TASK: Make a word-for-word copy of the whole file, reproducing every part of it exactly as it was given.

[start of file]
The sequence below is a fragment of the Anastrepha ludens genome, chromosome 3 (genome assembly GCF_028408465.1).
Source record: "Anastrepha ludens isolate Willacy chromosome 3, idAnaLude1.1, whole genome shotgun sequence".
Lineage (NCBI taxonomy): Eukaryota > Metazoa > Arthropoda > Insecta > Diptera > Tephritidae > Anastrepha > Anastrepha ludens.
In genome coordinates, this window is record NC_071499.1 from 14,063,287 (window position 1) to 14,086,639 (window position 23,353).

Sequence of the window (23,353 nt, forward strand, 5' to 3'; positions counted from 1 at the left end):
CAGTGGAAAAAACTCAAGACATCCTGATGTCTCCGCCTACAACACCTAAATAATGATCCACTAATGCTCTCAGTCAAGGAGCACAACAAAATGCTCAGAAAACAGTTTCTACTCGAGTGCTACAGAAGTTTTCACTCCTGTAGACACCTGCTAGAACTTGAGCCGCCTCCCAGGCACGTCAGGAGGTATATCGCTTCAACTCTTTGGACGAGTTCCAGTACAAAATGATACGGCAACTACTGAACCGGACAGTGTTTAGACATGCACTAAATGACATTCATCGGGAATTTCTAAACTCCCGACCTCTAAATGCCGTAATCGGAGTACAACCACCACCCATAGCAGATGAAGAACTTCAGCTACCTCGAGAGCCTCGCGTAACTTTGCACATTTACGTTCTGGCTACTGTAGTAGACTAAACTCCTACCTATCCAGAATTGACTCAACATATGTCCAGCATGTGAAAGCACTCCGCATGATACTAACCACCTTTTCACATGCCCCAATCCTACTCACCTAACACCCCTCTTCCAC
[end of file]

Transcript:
The sequence below is a fragment of the Anastrepha ludens genome, chromosome 3 (genome assembly GCF_028408465.1).
Source record: "Anastrepha ludens isolate Willacy chromosome 3, idAnaLude1.1, whole genome shotgun sequence".
Lineage (NCBI taxonomy): Eukaryota > Metazoa > Arthropoda > Insecta > Diptera > Tephritidae > Anastrepha > Anastrepha ludens.
In genome coordinates, this window is record NC_071499.1 from 14,063,287 (window position 1) to 14,086,639 (window position 23,353).

Sequence of the window (23,353 nt, forward strand, 5' to 3'; positions counted from 1 at the left end):
CAGTGGAAAAAACTCAAGACATCCTGATGTCTCCGCCTACAACACCTAAATAATGATCCACTAATGCTCTCAGTCAAGGAGCACAACAAAATGCTCAGAAAACAGTTTCTACTCGAGTGCTACAGAAGTTTTCACTCCTGTAGACACCTGCTAGAACTTGAGCCGCCTCCCAGGCACGTCAGGAGGTATATCGCTTCAACTCTTTGGACGAGTTCCAGTACAAAATGATACGGCAACTACTGAACCGGACAGTGTTTAGACATGCACTAAATGACATTCATCGGGAATTTCTAAACTCCCGACCTCTAAATGCCGTAATCGGAGTACAACCACCACCCATAGCAGATGAAGAACTTCAGCTACCTCGAGAGCCTCGCGTAACTTTGCACATTTACGTTCTGGCTACTGTAGTAGACTAAACTCCTACCTATCCAGAATTGACTCAACATATGTCCAGCATGTGAAAGCACTCCGCATGATACTAACCACCTTTTCACATGCCCCAATCCTACTCACCTAACACCCCTCTTCCAC